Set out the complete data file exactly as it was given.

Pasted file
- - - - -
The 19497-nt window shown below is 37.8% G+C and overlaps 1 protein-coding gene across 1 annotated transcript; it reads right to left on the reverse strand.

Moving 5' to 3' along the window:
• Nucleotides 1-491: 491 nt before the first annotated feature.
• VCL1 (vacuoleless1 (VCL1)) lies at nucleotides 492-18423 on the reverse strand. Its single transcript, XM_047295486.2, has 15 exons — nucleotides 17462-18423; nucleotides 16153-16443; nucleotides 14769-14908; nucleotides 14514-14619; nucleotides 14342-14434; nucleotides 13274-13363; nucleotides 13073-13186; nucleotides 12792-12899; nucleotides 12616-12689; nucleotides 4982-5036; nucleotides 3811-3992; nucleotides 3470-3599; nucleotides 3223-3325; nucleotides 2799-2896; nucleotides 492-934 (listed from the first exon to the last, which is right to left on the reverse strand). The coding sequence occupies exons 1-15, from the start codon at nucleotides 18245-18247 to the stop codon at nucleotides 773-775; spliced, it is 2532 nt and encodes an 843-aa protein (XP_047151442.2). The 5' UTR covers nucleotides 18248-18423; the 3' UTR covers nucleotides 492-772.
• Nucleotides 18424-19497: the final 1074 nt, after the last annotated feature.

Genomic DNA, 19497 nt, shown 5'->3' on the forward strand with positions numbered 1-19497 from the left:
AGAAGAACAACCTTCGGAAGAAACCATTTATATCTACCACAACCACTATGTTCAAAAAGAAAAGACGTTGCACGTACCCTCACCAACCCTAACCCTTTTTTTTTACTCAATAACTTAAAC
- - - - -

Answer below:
The 19497-nt window shown below is 37.8% G+C and overlaps 1 protein-coding gene across 1 annotated transcript; it reads right to left on the reverse strand.

Moving 5' to 3' along the window:
• Nucleotides 1-491: 491 nt before the first annotated feature.
• VCL1 (vacuoleless1 (VCL1)) lies at nucleotides 492-18423 on the reverse strand. Its single transcript, XM_047295486.2, has 15 exons — nucleotides 17462-18423; nucleotides 16153-16443; nucleotides 14769-14908; nucleotides 14514-14619; nucleotides 14342-14434; nucleotides 13274-13363; nucleotides 13073-13186; nucleotides 12792-12899; nucleotides 12616-12689; nucleotides 4982-5036; nucleotides 3811-3992; nucleotides 3470-3599; nucleotides 3223-3325; nucleotides 2799-2896; nucleotides 492-934 (listed from the first exon to the last, which is right to left on the reverse strand). The coding sequence occupies exons 1-15, from the start codon at nucleotides 18245-18247 to the stop codon at nucleotides 773-775; spliced, it is 2532 nt and encodes an 843-aa protein (XP_047151442.2). The 5' UTR covers nucleotides 18248-18423; the 3' UTR covers nucleotides 492-772.
• Nucleotides 18424-19497: the final 1074 nt, after the last annotated feature.

Genomic DNA, 19497 nt, shown 5'->3' on the forward strand with positions numbered 1-19497 from the left:
AGAAGAACAACCTTCGGAAGAAACCATTTATATCTACCACAACCACTATGTTCAAAAAGAAAAGACGTTGCACGTACCCTCACCAACCCTAACCCTTTTTTTTTACTCAATAACTTAAAC